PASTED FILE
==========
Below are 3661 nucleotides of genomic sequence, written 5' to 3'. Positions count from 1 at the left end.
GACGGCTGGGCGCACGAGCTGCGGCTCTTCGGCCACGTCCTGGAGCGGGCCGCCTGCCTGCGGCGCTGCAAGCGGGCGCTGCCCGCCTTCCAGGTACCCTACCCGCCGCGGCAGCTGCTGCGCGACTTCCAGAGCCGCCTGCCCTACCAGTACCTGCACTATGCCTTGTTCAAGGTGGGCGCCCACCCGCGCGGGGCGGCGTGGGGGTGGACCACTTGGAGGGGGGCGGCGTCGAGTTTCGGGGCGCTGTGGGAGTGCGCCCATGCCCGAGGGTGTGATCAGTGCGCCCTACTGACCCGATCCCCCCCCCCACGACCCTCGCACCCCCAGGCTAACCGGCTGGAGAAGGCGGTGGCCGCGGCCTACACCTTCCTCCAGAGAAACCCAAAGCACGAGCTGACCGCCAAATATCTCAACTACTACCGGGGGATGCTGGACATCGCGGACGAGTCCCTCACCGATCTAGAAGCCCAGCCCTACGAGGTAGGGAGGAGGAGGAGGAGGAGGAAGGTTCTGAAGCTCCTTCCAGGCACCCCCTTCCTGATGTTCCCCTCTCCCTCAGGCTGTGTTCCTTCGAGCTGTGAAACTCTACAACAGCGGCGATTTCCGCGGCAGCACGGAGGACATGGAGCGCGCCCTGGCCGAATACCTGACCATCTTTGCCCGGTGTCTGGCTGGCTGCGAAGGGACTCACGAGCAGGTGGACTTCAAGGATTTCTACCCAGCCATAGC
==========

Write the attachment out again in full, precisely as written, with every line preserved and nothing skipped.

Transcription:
Below are 3661 nucleotides of genomic sequence, written 5' to 3'. Positions count from 1 at the left end.
GACGGCTGGGCGCACGAGCTGCGGCTCTTCGGCCACGTCCTGGAGCGGGCCGCCTGCCTGCGGCGCTGCAAGCGGGCGCTGCCCGCCTTCCAGGTACCCTACCCGCCGCGGCAGCTGCTGCGCGACTTCCAGAGCCGCCTGCCCTACCAGTACCTGCACTATGCCTTGTTCAAGGTGGGCGCCCACCCGCGCGGGGCGGCGTGGGGGTGGACCACTTGGAGGGGGGCGGCGTCGAGTTTCGGGGCGCTGTGGGAGTGCGCCCATGCCCGAGGGTGTGATCAGTGCGCCCTACTGACCCGATCCCCCCCCCCACGACCCTCGCACCCCCAGGCTAACCGGCTGGAGAAGGCGGTGGCCGCGGCCTACACCTTCCTCCAGAGAAACCCAAAGCACGAGCTGACCGCCAAATATCTCAACTACTACCGGGGGATGCTGGACATCGCGGACGAGTCCCTCACCGATCTAGAAGCCCAGCCCTACGAGGTAGGGAGGAGGAGGAGGAGGAGGAAGGTTCTGAAGCTCCTTCCAGGCACCCCCTTCCTGATGTTCCCCTCTCCCTCAGGCTGTGTTCCTTCGAGCTGTGAAACTCTACAACAGCGGCGATTTCCGCGGCAGCACGGAGGACATGGAGCGCGCCCTGGCCGAATACCTGACCATCTTTGCCCGGTGTCTGGCTGGCTGCGAAGGGACTCACGAGCAGGTGGACTTCAAGGATTTCTACCCAGCCATAGC